Video games have become increasingly interesting for various fields and target audiences — but regarding academic research, the foundling of literary studies still faces many difficulties. Yet, video games can offer information on the respective cultural context and illustrate novel methods of storytelling.
This paper elaborates on the depiction of indigenous people in American literature across centuries and media exemplified by George Catlin’s “Indian Gallery”, Ernest Hemingway’s “Indian Camp” and Rockstar Games’ Red Dead Redemption.
Keen to learn more and expand into the universe, humankind has always been fascinated with unknown creatures. During the last century, aliens in particular have become a pop-cultural phenomenon. However, the depiction of extraterrestrial life, or the otherness, in films as well as other media has changed over the years. One aim of this paper is to show in how far the depiction of otherness has changed, exemplified by Ridley Scott’s Alien (1979) and Christopher Nolan’s Interstellar (2014). By comparing both films, I attempt to provide evidence for the thesis that possible differences in the depiction occur due to socio-political contexts and how this has changed throughout the last decades.
The plot of Life is Strange: Before the Storm revolves around Chloe Price and Rachel Amber. Both attend the Blackwell Academy in Arcadia Bay and supposedly belong to different social groups within the school’s network. While Rachel is one of the most popular students, Chloe barely has any friends as her only friend Max has left town. Their respective characters raise the question how and why these young women have become friends and whether there is more to their relationship than the mutual search for friendship. The game offers an answer on a subtle and metaphorical level that foreshadows dark and dramatic events and lets us surmise the truth behind Rachel Amber, which perhaps involves murder, abduction, and manipulation.
The first season of Twin Peaks introduces us to the plot, the murder of Laura Palmer, and besides letting us witness the lives of the surreal and glorified people of Twin Peaks, the first season of the 1990’s series is about subversion and development. While the first episode establishes relationships between characters and sets the mood for the rest of the series, the viewer’s expectations are subverted soon. The murder of Laura Palmer and the investigations of Agent Cooper, who comes to Twin Peaks in order to find the culprit, almost become secondary. They provide the framework for all the secrets that lay hidden beneath the peaceful surface. For someone who has not heard much about Twin Peaks before and watches it for the first time, there are some fascinating things going on, some of which will be explained henceforward – or at least I attempt to understand them.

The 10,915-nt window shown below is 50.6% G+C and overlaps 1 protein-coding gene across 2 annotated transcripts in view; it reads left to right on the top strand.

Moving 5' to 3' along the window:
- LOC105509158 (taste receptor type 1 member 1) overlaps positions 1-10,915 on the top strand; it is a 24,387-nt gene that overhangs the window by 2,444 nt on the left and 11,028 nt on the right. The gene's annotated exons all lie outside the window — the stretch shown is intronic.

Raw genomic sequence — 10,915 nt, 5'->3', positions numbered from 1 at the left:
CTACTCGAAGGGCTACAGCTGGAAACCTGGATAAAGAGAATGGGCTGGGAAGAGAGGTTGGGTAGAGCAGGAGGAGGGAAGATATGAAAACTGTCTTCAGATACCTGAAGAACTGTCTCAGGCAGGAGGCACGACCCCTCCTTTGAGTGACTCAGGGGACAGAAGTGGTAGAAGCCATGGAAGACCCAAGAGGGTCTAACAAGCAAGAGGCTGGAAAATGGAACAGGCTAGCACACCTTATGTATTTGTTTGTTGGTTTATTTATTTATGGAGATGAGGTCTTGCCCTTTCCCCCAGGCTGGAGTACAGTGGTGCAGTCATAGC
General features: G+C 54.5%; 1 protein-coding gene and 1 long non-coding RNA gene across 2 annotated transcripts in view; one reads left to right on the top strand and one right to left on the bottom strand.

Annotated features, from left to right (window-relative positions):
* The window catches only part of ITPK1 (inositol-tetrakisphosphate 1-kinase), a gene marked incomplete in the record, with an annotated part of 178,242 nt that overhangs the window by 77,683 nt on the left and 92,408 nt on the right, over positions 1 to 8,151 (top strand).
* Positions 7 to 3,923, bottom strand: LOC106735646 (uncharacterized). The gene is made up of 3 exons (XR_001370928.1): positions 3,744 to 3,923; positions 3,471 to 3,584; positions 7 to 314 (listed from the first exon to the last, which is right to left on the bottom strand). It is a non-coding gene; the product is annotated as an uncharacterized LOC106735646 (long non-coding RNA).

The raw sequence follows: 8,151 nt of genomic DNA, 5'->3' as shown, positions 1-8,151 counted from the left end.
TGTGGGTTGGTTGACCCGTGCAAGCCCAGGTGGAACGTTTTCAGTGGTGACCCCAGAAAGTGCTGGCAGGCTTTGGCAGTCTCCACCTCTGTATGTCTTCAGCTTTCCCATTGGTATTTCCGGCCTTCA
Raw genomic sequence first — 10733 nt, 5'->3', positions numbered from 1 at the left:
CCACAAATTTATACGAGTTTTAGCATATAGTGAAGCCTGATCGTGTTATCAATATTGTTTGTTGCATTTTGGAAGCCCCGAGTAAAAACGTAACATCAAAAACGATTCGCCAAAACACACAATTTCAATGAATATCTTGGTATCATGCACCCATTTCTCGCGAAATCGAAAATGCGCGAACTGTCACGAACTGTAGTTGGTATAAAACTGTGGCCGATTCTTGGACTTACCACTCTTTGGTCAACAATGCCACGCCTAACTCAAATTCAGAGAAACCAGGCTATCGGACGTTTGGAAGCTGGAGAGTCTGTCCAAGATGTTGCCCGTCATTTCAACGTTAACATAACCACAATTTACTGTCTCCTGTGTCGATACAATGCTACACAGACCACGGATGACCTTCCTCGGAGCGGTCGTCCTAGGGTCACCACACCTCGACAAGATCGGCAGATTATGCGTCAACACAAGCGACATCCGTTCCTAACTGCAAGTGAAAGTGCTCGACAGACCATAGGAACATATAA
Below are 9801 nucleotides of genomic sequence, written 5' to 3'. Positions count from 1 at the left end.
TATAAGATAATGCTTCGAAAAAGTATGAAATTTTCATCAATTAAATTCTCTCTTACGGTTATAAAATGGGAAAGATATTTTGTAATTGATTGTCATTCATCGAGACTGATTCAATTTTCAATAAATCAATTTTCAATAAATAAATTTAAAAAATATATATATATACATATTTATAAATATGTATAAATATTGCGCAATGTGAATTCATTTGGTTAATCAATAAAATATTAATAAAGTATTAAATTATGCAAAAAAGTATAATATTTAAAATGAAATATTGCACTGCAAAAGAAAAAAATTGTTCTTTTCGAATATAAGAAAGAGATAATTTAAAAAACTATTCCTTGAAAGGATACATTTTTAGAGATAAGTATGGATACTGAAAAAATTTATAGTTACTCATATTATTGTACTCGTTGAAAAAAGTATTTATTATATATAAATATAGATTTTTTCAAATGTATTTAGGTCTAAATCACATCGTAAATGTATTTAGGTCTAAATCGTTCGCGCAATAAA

Manchmal geschieht es, da begegnet man einem Spiel, das die eigene Welt verändert. Seien es besonders kreative Ideen, die den Horizont erweitern, eine immersive Erfahrung, die neuester Technologie und eingehender Musik geschuldet ist, oder eine Geschichte, die unter die Haut geht. Manchmal geschieht es, dass etwas scheinbar Belangloses sich zu etwas Großem entwickelt.
Beyond Final Fantasy 12: The Zodiac Age’s playful mask, beyond the surface of its nostalgic appearance and its carefree attitude, there is an additional layer that underlines the game’s hopeless notion, its desperate loneliness. While every other feature of the game suggests some kind of hope and a future for Dalmasca, there are some places in which the emptiness cannot be overlooked and, as will be discussed henceforward, this is a relevant aspect of the game’s reception.